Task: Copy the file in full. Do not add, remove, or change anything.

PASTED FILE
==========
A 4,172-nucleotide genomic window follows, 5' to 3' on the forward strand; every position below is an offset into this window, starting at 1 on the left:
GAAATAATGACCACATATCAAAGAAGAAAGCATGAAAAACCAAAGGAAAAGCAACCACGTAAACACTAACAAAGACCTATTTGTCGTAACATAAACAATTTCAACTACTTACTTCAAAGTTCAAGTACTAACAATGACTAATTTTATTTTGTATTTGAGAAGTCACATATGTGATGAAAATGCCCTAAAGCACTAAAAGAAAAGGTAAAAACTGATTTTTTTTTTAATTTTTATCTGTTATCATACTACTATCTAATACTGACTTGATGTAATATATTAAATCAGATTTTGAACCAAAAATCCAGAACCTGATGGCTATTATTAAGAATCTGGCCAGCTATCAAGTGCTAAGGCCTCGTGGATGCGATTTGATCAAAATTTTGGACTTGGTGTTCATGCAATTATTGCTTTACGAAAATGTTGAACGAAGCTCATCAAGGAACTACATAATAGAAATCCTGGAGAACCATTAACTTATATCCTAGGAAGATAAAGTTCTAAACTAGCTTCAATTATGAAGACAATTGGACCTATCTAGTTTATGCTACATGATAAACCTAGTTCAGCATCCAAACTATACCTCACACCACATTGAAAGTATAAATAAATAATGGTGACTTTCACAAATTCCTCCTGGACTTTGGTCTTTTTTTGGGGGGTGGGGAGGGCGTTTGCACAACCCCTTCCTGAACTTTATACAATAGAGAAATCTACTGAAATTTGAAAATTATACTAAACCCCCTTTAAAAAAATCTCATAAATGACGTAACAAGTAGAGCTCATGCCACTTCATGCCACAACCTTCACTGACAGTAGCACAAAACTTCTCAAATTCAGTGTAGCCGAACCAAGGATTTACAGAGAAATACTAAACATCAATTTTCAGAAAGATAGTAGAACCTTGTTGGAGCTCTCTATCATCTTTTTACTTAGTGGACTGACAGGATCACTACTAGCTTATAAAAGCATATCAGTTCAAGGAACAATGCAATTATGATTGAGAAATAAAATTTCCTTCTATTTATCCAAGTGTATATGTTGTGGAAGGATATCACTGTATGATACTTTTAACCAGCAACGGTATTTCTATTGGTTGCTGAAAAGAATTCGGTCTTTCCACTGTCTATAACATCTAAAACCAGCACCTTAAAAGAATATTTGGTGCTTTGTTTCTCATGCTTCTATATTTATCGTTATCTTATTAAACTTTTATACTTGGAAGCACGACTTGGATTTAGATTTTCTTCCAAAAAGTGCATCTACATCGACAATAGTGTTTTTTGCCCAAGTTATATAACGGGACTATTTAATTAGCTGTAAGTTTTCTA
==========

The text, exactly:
A 4,172-nucleotide genomic window follows, 5' to 3' on the forward strand; every position below is an offset into this window, starting at 1 on the left:
GAAATAATGACCACATATCAAAGAAGAAAGCATGAAAAACCAAAGGAAAAGCAACCACGTAAACACTAACAAAGACCTATTTGTCGTAACATAAACAATTTCAACTACTTACTTCAAAGTTCAAGTACTAACAATGACTAATTTTATTTTGTATTTGAGAAGTCACATATGTGATGAAAATGCCCTAAAGCACTAAAAGAAAAGGTAAAAACTGATTTTTTTTTTAATTTTTATCTGTTATCATACTACTATCTAATACTGACTTGATGTAATATATTAAATCAGATTTTGAACCAAAAATCCAGAACCTGATGGCTATTATTAAGAATCTGGCCAGCTATCAAGTGCTAAGGCCTCGTGGATGCGATTTGATCAAAATTTTGGACTTGGTGTTCATGCAATTATTGCTTTACGAAAATGTTGAACGAAGCTCATCAAGGAACTACATAATAGAAATCCTGGAGAACCATTAACTTATATCCTAGGAAGATAAAGTTCTAAACTAGCTTCAATTATGAAGACAATTGGACCTATCTAGTTTATGCTACATGATAAACCTAGTTCAGCATCCAAACTATACCTCACACCACATTGAAAGTATAAATAAATAATGGTGACTTTCACAAATTCCTCCTGGACTTTGGTCTTTTTTTGGGGGGTGGGGAGGGCGTTTGCACAACCCCTTCCTGAACTTTATACAATAGAGAAATCTACTGAAATTTGAAAATTATACTAAACCCCCTTTAAAAAAATCTCATAAATGACGTAACAAGTAGAGCTCATGCCACTTCATGCCACAACCTTCACTGACAGTAGCACAAAACTTCTCAAATTCAGTGTAGCCGAACCAAGGATTTACAGAGAAATACTAAACATCAATTTTCAGAAAGATAGTAGAACCTTGTTGGAGCTCTCTATCATCTTTTTACTTAGTGGACTGACAGGATCACTACTAGCTTATAAAAGCATATCAGTTCAAGGAACAATGCAATTATGATTGAGAAATAAAATTTCCTTCTATTTATCCAAGTGTATATGTTGTGGAAGGATATCACTGTATGATACTTTTAACCAGCAACGGTATTTCTATTGGTTGCTGAAAAGAATTCGGTCTTTCCACTGTCTATAACATCTAAAACCAGCACCTTAAAAGAATATTTGGTGCTTTGTTTCTCATGCTTCTATATTTATCGTTATCTTATTAAACTTTTATACTTGGAAGCACGACTTGGATTTAGATTTTCTTCCAAAAAGTGCATCTACATCGACAATAGTGTTTTTTGCCCAAGTTATATAACGGGACTATTTAATTAGCTGTAAGTTTTCTA